6 Best Practices For Mobile UX Design

6 Best Practices For Mobile UX Design

It's not about huge, ridiculous things that we need to do. It's about tiny things that can make a huge amount of difference.

Paul Bennett, TED-talk “Design is in the details”

It is not only about the devil who hides behind the details - it is also about the design itself. We often hear that the less design - the better, and the top-meeting our expectations design is the one which is totally unnoticeable to a user it interacts with. But what are the best practices for ux design these days, and is it any different to what we used to “like” a year or so ago? Our designers have tried to implement the ux design best practices, letting their experience of working with mobile businesses speak for them.

1. Tab Navigation Bar vs Hamburger Menu.

The difference between these two is noticeable for everyone who has ever worked with the mobile interfaces, startups and user experience best practices. In substance, the hamburger menu (or hamburger button) is a button placed typically in a top corner of a graphical user interface. It takes the form of an icon that consists of three parallel horizontal lines (displayed as ), suggestive of a list, and is named for its resemblance to the layers in hamburgers, pancakes, or a hotdog in a bun.
[Source: Wikipedia]

Here is an example of the burger menu implemented:

Those menus used to pop up everywhere on mobile, before the second Tab Bar option has appeared. The menu is normally located at the bottom of the app’s screen and it’s main purpose is to let user simplify his mobile experience within this app. Frequently a tab bar would consist out of 5 visible tabs, although there is no limit - just the device’s size and orientation. Tab bar navigation has proved to maximize product’s usability in many ways it hasn’t yet.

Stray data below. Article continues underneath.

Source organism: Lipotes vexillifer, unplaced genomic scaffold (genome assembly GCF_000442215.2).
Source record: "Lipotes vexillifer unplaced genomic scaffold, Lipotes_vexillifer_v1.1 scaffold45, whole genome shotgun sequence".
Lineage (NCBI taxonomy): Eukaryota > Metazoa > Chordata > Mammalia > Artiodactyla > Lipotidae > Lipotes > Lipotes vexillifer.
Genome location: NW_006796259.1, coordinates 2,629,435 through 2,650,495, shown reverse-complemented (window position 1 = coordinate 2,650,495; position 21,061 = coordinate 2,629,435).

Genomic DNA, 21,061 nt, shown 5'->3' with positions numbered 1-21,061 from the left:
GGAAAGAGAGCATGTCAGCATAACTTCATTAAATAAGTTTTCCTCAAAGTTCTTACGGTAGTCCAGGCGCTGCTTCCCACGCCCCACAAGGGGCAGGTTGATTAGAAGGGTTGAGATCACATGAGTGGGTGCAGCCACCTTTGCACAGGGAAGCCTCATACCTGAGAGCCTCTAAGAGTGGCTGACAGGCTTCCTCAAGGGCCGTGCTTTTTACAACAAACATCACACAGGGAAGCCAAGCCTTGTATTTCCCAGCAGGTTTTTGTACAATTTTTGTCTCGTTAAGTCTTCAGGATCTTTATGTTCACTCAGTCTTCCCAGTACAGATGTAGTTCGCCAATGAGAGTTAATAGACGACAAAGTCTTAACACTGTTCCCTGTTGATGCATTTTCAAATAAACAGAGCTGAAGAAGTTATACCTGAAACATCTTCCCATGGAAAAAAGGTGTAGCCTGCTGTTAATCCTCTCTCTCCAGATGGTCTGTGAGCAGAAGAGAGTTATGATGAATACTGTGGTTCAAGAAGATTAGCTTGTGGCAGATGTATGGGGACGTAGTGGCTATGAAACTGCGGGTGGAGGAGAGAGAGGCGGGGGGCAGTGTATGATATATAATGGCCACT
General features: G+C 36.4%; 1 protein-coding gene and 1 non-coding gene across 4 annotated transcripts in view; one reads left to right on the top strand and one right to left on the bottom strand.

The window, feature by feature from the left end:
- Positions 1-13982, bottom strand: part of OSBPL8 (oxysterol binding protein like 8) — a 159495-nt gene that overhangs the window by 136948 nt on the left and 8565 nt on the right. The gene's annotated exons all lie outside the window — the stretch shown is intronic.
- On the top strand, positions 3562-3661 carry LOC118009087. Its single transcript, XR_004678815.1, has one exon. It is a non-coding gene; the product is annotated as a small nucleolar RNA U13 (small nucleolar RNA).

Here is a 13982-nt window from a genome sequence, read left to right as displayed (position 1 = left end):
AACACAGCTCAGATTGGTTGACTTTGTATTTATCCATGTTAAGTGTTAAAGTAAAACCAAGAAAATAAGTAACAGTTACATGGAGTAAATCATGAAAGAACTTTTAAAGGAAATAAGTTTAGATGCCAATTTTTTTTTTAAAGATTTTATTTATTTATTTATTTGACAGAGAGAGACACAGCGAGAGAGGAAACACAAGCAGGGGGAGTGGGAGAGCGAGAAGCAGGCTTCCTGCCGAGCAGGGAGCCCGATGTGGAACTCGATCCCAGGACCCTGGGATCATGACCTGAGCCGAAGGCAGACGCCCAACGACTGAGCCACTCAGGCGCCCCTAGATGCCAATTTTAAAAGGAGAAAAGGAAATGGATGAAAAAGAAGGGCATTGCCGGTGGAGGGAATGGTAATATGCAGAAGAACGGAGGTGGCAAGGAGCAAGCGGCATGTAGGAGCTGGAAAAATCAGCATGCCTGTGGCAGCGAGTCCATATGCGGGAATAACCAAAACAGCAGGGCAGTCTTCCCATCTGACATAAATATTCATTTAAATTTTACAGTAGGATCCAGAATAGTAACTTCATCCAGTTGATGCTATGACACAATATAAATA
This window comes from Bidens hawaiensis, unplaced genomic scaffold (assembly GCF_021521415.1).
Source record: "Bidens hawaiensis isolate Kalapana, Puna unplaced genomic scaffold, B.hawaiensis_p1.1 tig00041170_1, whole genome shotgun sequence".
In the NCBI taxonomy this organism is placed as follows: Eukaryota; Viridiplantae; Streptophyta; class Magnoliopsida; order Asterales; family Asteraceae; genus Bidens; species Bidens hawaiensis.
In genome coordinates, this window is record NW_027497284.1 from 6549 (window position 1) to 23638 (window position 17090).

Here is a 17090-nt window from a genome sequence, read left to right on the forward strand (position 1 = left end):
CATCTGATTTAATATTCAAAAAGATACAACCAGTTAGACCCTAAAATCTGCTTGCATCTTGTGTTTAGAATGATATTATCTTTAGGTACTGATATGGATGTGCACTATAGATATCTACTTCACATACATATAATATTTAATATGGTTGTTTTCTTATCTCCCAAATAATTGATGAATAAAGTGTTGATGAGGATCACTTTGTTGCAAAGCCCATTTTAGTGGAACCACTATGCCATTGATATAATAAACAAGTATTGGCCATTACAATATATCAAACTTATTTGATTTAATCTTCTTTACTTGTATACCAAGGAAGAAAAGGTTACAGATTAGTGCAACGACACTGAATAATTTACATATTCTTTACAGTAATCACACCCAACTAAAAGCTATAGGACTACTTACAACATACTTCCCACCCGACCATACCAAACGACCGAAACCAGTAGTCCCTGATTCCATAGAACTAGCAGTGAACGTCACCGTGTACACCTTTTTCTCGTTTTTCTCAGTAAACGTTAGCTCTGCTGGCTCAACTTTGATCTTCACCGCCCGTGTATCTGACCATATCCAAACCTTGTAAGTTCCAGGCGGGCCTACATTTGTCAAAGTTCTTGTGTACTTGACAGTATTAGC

Stern Fit Tab Bar navigation

Only a year or so ago the Awwards.com published several materials, related to design trends majorly; in their posts they acclaimed to implement the hamburger menu while designing for mobile devices, as this was one of the trendiest patterns during the years of 2015-2016. However, as it was already mentioned in the the “mobile application trends in 2017” article, the only thing you can predict about trends is that they will change. The same happened to the burger button - it has outlived itself. The tab-bar navigation is one of the most common practises these days, as it makes interface look more accessible for a user, as well as it saves the tab history for him. Even though it is a responsive user-oriented option, yet it isn’t a custom user experience design best practice for every single application - for instance, Uber, Google Maps and many other popular cases do not require tabs to make in-app navigation easy for a user; though UX design trends suggest this button disappears in the future, and the safe choice for all the user experience best practices would indubitably be 5 or less tabs lower on the screen.